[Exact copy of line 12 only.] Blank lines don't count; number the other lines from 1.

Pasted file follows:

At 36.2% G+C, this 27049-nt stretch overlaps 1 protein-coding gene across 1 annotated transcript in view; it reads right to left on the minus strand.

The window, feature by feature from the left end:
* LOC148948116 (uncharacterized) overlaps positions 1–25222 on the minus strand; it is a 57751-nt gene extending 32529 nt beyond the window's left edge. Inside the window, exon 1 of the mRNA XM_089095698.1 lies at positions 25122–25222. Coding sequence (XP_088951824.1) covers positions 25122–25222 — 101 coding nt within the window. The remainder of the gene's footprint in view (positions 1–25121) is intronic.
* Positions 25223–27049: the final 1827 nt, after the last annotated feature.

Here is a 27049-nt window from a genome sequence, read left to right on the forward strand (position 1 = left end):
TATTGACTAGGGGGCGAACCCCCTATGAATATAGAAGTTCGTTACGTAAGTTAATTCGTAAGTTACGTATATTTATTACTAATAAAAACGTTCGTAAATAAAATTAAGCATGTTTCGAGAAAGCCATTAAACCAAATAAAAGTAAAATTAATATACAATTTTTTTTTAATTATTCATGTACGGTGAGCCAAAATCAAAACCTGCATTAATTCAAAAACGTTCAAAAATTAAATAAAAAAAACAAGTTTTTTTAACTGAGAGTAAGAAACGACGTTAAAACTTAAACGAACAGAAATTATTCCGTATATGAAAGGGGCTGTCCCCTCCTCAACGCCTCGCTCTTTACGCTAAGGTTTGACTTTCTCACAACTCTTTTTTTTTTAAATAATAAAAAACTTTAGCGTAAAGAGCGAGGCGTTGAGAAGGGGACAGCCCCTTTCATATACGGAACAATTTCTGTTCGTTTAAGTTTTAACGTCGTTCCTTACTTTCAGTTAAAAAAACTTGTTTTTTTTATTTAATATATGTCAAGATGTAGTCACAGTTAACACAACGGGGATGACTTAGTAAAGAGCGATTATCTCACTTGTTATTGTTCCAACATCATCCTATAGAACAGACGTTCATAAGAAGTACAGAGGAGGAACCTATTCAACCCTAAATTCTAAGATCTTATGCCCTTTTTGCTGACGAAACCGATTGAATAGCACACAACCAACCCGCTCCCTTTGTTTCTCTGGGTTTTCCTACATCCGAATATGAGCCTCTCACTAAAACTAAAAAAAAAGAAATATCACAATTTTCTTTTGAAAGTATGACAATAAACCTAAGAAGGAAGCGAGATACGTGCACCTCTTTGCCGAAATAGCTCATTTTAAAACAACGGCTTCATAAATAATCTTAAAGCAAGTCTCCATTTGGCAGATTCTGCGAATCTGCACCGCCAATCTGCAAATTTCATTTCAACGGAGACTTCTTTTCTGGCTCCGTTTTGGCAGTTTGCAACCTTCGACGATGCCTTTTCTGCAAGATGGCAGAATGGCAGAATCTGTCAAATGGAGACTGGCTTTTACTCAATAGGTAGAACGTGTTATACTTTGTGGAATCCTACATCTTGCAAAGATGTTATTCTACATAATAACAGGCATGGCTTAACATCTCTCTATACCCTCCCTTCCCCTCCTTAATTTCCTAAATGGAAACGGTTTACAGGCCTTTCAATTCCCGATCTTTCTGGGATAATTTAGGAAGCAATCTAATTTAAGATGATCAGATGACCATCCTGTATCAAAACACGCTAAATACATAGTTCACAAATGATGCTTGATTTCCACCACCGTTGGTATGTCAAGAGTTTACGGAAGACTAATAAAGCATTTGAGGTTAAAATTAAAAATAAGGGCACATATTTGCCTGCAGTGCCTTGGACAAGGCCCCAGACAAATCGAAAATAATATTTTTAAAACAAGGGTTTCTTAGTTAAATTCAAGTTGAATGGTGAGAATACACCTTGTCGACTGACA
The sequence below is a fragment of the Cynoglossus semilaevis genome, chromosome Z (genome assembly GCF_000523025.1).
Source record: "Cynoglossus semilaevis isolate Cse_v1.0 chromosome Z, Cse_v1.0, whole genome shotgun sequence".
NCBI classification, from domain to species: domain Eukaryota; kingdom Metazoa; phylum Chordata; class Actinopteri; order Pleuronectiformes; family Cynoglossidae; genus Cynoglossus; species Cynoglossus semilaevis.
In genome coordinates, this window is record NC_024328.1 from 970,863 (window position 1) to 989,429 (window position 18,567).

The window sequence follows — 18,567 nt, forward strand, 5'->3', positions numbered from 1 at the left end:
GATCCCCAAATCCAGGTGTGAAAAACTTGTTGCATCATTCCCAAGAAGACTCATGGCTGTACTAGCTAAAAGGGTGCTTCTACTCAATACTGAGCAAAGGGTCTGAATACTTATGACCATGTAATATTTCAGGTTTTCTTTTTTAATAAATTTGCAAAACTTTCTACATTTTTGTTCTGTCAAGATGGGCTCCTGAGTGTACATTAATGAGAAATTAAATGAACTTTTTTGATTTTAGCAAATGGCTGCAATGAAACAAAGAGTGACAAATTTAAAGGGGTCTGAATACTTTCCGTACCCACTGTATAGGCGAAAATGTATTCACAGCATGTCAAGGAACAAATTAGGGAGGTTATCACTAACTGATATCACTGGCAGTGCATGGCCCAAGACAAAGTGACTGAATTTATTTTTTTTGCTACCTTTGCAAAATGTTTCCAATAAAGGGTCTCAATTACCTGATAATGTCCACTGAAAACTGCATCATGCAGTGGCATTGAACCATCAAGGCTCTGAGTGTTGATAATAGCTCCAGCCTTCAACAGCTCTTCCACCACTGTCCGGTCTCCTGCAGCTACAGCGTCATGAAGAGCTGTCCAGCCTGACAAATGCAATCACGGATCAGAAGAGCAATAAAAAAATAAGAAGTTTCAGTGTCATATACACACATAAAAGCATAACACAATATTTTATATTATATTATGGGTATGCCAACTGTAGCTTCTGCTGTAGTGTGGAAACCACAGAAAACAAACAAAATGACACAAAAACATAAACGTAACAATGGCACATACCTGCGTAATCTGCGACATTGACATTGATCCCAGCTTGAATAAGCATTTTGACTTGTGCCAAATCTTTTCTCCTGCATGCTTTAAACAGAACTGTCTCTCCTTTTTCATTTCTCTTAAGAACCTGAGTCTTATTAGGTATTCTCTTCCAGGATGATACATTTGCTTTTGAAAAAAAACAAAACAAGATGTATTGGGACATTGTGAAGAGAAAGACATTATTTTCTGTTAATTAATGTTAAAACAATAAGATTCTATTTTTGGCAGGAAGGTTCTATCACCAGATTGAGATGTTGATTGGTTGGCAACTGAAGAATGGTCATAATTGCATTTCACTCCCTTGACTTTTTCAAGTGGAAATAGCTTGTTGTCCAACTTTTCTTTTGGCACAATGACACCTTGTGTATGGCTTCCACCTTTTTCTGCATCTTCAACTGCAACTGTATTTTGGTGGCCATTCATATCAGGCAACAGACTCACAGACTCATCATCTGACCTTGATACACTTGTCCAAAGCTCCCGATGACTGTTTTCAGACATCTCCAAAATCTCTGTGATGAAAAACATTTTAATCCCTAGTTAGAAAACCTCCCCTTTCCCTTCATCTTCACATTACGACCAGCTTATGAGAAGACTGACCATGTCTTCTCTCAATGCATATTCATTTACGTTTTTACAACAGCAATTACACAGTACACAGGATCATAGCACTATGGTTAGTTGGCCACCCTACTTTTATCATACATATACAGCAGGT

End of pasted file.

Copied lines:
GATCCCCAAATCCAGGTGTGAAAAACTTGTTGCATCATTCCCAAGAAGACTCATGGCTGTACTAGCTAAAAGGGTGCTTCTACTCAATACTGAGCAAAGGGTCTGAATACTTATGACCATGTAATATTTCAGGTTTTCTTTTTTAATAAATTTGCAAAACTTTCTACATTTTTGTTCTGTCAAGATGGGCTCCTGAGTGTACATTAATGAGAAATTAAATGAACTTTTTTGATTTTAGCAAATGGCTGCAATGAAACAAAGAGTGACAAATTTAAAGGGGTCTGAATACTTTCCGTACCCACTGTATAGGCGAAAATGTATTCACAGCATGTCAAGGAACAAATTAGGGAGGTTATCACTAACTGATATCACTGGCAGTGCATGGCCCAAGACAAAGTGACTGAATTTATTTTTTTTGCTACCTTTGCAAAATGTTTCCAATAAAGGGTCTCAATTACCTGATAATGTCCACTGAAAACTGCATCATGCAGTGGCATTGAACCATCAAGGCTCTGAGTGTTGATAATAGCTCCAGCCTTCAACAGCTCTTCCACCACTGTCCGGTCTCCTGCAGCTACAGCGTCATGAAGAGCTGTCCAGCCTGACAAATGCAATCACGGATCAGAAGAGCAATAAAAAAATAAGAAGTTTCAGTGTCATATACACACATAAAAGCATAACACAATATTTTATATTATATTATGGGTATGCCAACTGTAGCTTCTGCTGTAGTGTGGAAACCACAGAAAACAAACAAAATGACACAAAAACATAAACGTAACAATGGCACATACCTGCGTAATCTGCGACATTGACATTGATCCCAGCTTGAATAAGCATTTTGACTTGTGCCAAATCTTTTCTCCTGCATGCTTTAAACAGAACTGTCTCTCCTTTTTCATTTCTCTTAAGAACCTGAGTCTTATTAGGTATTCTCTTCCAGGATGATACATTTGCTTTTGAAAAAAAACAAAACAAGATGTATTGGGACATTGTGAAGAGAAAGACATTATTTTCTGTTAATTAATGTTAAAACAATAAGATTCTATTTTTGGCAGGAAGGTTCTATCACCAGATTGAGATGTTGATTGGTTGGCAACTGAAGAATGGTCATAATTGCATTTCACTCCCTTGACTTTTTCAAGTGGAAATAGCTTGTTGTCCAACTTTTCTTTTGGCACAATGACACCTTGTGTATGGCTTCCACCTTTTTCTGCATCTTCAACTGCAACTGTATTTTGGTGGCCATTCATATCAGGCAACAGACTCACAGACTCATCATCTGACCTTGATACACTTGTCCAAAGCTCCCGATGACTGTTTTCAGACATCTCCAAAATCTCTGTGATGAAAAACATTTTAATCCCTAGTTAGAAAACCTCCCCTTTCCCTTCATCTTCACATTACGACCAGCTTATGAGAAGACTGACCATGTCTTCTCTCAATGCATATTCATTTACGTTTTTACAACAGCAATTACACAGTACACAGGATCATAGCACTATGGTTAGTTGGCCACCCTACTTTTATCATACATATACAGCAGGT